What we should debate during Living Wage Week

by Katie Schmuecker / 04 Nov 2013 10:46

Today marks the start of Living Wage Week.  This is the week when the new Living Wage rates for London and the rest of the UK will be announced, but it’s also an important opportunity for us to focus on the related problems of low pay and in-work poverty in the UK, and what we should do about them.

Families experiencing poverty despite having some - or all - adults in work is a problem

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HS2: Some answers to the critics

HS2: Some answers to the critics

by Jim Steer / 31 Oct 2013 10:44

Tuesday’s Strategic Case for HS2 was a significant turning point for the future of Britain’s railways. It answered critics and resoundingly reaffirmed HS2’s convincing business rationale in principle and in detail.

The case was crystal clear on what HS2 would achieve in both improving transport links and in real added value to the UK economy.

Benefits for capacity were particularly convincing. Not only for stations directly served by HS2 but for towns and cities off

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The rights, lefts and wrongs of free schools

The rights, lefts and wrongs of free schools

by Nick Tyrone / 29 Oct 2013 15:10

Nick Clegg has spoken of his discomfort around three current areas of Free Schools policy: teacher qualifications, Core Curriculum and school meals standards. The Tories and the right wing press have bit back hard on the Deputy Prime Minister for this sudden about face. Some of it has been (predictably) overtly political, with Conservative peer Baroness Buscombe describing Clegg as “two-faced”. But some of the criticism actually does appear to be genuinely policy driven.

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Is Westminster listening to regional rebalancing?

Is Westminster listening to regional rebalancing?

by Graeme Henderson / 29 Oct 2013 14:52

Yesterday saw the launch of yet another commission aimed at reviving the UK’s regional cities. Jim O’Neill, the Chair of the City Growth Commission, as a retiring Goldman Sachs banker, seems an improbable candidate for rebalancing the economy. Yet promisingly his commission will focus on infrastructure, skills and devolution rather than special incentives and tax breaks for business. The key question though is with several high profile reports over the last 12 months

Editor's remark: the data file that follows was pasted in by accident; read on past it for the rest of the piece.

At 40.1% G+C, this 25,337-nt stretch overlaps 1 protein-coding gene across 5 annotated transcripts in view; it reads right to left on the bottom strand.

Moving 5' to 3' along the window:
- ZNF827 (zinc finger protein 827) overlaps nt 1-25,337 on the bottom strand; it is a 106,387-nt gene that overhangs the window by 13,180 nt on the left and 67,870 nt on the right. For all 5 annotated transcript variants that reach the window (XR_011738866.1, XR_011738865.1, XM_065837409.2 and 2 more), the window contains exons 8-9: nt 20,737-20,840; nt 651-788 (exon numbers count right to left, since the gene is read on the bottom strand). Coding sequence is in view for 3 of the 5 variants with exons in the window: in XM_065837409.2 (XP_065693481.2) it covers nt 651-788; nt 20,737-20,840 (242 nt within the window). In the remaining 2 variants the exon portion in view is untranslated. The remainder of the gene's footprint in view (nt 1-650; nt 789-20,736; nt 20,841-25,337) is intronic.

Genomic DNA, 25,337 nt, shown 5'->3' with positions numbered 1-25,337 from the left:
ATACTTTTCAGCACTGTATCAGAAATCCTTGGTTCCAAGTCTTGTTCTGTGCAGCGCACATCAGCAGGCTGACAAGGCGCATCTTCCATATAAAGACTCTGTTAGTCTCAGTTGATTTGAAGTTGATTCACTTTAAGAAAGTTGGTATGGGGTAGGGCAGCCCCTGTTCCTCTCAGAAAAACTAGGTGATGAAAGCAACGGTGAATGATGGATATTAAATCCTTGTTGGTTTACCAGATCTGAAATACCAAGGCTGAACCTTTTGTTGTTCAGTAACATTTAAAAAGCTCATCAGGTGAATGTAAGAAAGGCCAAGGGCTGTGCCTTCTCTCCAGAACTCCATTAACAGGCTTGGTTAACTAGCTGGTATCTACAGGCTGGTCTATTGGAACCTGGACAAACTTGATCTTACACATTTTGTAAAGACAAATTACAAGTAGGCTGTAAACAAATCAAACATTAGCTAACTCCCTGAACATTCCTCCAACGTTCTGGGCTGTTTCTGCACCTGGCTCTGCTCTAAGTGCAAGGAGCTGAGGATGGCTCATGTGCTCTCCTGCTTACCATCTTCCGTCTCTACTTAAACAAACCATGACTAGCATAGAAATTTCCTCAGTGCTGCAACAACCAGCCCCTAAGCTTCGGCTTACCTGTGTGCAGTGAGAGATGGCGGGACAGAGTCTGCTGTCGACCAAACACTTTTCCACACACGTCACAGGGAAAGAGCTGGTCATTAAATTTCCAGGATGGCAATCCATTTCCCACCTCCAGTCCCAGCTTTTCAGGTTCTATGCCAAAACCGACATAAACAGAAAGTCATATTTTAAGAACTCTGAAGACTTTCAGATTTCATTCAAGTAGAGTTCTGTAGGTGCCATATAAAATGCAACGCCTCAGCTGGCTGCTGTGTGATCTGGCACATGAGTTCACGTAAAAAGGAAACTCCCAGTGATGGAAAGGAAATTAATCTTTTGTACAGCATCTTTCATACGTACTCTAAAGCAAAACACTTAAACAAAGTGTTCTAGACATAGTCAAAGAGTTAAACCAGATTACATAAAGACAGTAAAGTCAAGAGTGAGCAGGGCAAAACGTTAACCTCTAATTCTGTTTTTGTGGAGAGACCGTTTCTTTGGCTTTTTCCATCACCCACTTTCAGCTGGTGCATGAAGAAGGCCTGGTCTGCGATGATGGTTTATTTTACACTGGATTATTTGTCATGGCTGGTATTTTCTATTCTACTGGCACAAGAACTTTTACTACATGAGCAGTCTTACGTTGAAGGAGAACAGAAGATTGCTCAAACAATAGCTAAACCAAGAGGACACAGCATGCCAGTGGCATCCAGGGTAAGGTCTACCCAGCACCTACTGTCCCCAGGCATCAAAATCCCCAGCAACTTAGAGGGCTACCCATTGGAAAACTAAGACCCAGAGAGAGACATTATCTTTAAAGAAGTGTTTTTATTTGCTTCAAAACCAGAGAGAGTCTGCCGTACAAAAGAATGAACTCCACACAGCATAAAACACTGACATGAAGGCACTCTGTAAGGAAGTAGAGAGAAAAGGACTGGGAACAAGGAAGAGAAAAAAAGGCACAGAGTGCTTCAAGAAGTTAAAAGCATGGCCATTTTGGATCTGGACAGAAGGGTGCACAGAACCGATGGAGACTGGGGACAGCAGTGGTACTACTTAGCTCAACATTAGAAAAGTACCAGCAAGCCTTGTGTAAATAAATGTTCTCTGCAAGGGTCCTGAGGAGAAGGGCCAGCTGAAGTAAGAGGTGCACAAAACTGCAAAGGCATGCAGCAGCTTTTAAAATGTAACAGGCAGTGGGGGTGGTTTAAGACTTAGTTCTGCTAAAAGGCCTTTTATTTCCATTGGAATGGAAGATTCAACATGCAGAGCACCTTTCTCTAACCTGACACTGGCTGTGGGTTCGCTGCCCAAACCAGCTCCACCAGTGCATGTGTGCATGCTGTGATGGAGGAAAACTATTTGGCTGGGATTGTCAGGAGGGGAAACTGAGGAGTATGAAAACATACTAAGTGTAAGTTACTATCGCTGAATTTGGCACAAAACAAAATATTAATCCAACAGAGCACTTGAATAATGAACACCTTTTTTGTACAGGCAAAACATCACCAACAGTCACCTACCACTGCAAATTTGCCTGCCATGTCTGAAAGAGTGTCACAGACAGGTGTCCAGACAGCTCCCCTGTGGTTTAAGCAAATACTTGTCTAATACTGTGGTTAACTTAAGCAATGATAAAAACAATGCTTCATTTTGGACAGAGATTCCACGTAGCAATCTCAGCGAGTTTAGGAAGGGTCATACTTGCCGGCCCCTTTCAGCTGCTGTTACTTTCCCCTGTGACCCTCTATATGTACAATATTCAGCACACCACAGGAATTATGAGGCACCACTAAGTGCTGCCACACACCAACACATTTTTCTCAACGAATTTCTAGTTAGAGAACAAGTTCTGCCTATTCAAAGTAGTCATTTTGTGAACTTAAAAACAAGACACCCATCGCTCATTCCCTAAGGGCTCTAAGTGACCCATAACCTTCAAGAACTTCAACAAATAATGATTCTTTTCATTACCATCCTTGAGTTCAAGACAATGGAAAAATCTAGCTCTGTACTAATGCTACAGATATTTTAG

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Review: Handbagged

Review: Handbagged

by Anoosh Chakelian / 24 Oct 2013 15:55

“It’s all artifice and sham,” grumbles one of two unsettlingly realistic Margaret Thatchers to the audience. The essence of Handbagged, Moira Buffini’s play sending up the Queen and former PM’s relationship, is its self-referential wit. “Whatever we say must stay between these three walls,” quips an Elizabeth II, poker-faced.

This new political satire showing at the Tricycle Theatre and sturdily directed by Indhu Rubasingham is a feast of mirroring and juxtaposing characters – with most

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PMQs sketch: It's not easy being green

PMQs sketch: It's not easy being green

by Anoosh Chakelian / 23 Oct 2013 13:31

"It's not easy being green," a morose puppet once sang, wearing a perpetually fixed smile while perching sorrowfully on a selection of hard green and brown benches, alone. The lyrics continue: "When I think it could be nicer being red, or yellow... or something much more colourful like that."

But the only hue Kermit the Cameron was today was blue - in more ways than one. For he began singing that signature tune the moment Ed 'the Eagle'